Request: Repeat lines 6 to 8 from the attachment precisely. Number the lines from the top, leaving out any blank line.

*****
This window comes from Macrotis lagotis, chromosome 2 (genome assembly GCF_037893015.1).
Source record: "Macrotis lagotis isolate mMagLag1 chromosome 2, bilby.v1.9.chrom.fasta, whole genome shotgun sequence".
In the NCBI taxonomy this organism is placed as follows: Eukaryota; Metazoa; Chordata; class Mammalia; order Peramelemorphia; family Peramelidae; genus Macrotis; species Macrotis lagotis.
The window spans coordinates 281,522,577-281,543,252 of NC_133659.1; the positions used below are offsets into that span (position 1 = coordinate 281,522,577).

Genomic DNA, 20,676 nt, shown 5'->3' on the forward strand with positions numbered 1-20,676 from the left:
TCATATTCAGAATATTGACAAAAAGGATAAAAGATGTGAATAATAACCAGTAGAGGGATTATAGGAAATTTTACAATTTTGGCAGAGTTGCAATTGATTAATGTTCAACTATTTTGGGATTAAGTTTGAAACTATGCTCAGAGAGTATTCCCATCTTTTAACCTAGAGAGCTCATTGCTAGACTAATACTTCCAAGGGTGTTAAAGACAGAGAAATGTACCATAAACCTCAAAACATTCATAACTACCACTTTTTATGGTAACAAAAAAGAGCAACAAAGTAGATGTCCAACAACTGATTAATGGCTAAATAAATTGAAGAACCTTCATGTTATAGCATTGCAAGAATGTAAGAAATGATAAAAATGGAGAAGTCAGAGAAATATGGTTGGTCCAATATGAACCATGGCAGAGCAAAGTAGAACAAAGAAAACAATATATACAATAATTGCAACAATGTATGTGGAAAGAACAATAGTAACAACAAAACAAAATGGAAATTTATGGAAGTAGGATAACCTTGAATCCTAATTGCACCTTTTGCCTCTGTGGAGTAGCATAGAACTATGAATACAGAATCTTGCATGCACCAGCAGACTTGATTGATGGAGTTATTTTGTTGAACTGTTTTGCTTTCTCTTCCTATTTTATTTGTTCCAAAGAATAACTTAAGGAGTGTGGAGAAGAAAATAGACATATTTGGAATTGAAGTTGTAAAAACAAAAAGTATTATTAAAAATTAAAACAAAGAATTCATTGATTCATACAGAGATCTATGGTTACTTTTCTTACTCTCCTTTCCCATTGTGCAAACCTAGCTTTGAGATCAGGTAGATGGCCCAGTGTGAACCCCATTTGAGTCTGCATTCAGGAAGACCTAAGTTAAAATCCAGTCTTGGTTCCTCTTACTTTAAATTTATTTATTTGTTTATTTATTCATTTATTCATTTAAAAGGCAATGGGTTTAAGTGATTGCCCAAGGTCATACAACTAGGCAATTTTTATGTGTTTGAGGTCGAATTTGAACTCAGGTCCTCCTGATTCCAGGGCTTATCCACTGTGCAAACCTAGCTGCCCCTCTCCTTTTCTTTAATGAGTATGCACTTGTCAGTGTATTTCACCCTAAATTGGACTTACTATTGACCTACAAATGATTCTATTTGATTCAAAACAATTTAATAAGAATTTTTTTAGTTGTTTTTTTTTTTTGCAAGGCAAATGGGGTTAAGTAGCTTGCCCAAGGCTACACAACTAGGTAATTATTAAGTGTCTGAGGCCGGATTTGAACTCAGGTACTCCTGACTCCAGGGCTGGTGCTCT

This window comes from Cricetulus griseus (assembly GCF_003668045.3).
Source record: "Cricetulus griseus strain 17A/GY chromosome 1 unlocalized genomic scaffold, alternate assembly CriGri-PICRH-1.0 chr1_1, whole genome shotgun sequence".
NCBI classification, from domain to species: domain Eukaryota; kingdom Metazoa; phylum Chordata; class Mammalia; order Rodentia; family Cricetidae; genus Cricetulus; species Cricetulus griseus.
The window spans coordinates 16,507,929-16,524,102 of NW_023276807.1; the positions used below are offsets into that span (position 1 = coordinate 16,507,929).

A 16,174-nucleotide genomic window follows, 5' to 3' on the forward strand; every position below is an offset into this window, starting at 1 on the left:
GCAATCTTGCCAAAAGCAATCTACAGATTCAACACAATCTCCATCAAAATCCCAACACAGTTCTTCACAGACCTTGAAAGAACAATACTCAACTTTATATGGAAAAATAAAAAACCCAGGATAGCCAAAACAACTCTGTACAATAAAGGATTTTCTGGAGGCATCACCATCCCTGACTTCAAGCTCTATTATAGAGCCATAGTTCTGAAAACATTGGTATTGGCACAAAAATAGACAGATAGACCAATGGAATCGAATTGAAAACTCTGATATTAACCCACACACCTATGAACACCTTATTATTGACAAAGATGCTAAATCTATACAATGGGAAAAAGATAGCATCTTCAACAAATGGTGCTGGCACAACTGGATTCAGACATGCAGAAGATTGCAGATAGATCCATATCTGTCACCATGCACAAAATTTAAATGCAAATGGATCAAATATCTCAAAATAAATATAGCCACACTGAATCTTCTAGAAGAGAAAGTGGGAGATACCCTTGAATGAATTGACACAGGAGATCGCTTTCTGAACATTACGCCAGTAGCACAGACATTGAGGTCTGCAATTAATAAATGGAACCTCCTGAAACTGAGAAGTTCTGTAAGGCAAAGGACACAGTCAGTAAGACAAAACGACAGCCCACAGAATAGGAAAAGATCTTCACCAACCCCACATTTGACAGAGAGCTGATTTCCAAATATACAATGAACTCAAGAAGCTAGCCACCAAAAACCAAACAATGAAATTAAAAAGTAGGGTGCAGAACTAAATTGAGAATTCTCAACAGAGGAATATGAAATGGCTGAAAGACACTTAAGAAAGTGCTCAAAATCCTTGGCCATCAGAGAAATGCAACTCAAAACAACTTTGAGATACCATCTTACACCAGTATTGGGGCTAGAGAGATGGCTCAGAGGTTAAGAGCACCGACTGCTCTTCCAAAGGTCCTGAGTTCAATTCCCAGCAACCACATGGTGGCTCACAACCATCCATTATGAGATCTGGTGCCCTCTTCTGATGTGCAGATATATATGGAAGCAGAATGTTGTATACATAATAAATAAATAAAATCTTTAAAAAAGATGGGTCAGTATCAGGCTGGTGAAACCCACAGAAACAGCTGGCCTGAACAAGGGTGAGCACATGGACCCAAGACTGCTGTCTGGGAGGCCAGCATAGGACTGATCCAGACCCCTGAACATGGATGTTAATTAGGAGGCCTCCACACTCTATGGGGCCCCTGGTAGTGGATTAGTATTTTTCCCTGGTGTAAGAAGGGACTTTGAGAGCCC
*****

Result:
TCATATTCAGAATATTGACAAAAAGGATAAAAGATGTGAATAATAACCAGTAGAGGGATTATAGGAAATTTTACAATTTTGGCAGAGTTGCAATTGATTAATGTTCAACTATTTTGGGATTAAGTTTGAAACTATGCTCAGAGAGTATTCCCATCTTTTAACCTAGAGAGCTCATTGCTAGACTAATACTTCCAAGGGTGTTAAAGACAGAGAAATGTACCATAAACCTCAAAACATTCATAACTACCACTTTTTATGGTAACAAAAAAGAGCAACAAAGTAGATGTCCAACAACTGATTAATGGCTAAATAAATTGAAGAACCTTCATGTTATAGCATTGCAAGAATGTAAGAAATGATAAAAATGGAGAAGTCAGAGAAATATGGTTGGTCCAATATGAACCATGGCAGAGCAAAGTAGAACAAAGAAAACAATATATACAATAATTGCAACAATGTATGTGGAAAGAACAATAGTAACAACAAAACAAAATGGAAATTTATGGAAGTAGGATAACCTTGAATCCTAATTGCACCTTTTGCCTCTGTGGAGTAGCATAGAACTATGAATACAGAATCTTGCATGCACCAGCAGACTTGATTGATGGAGTTATTTTGTTGAACTGTTTTGCTTTCTCTTCCTATTTTATTTGTTCCAAAGAATAACTTAAGGAGTGTGGAGAAGAAAATAGACATATTTGGAATTGAAGTTGTAAAAACAAAAAGTATTATTAAAAATTAAAACAAAGAATTCATTGATTCATACAGAGATCTATGGTTACTTTTCTTACTCTCCTTTCCCATTGTGCAAACCTAGCTTTGAGATCAGGTAGATGGCCCAGTGTGAACCCCATTTGAGTCTGCATTCAGGAAGACCTAAGTTAAAATCCAGTCTTGGTTCCTCTTACTTTAAATTTATTTATTTGTTTATTTATTCATTTATTCATTTAAAAGGCAATGGGTTTAAGTGATTGCCCAAGGTCATACAACTAGGCAATTTTTATGTGTTTGAGGTCGAATTTGAACTCAGGTCCTCCTGATTCCAGGGCTTATCCACTGTGCAAACCTAGCTGCCCCTCTCCTTTTCTTTAATGAGTATGCACTTGTCAGTGTATTTCACCCTAAATTGGACTTACTATTGACCTACAAATGATTCTATTTGATTCAAAACAATTTAATAAGAATTTTTTTAGTTGTTTTTTTTTTTTGCAAGGCAAATGGGGTTAAGTAGCTTGCCCAAGGCTACACAACTAGGTAATTATTAAGTGTCTGAGGCCGGATTTGAACTCAGGTACTCCTGACTCCAGGGCTGGTGCTCT

This window comes from Cricetulus griseus (assembly GCF_003668045.3).
Source record: "Cricetulus griseus strain 17A/GY chromosome 1 unlocalized genomic scaffold, alternate assembly CriGri-PICRH-1.0 chr1_1, whole genome shotgun sequence".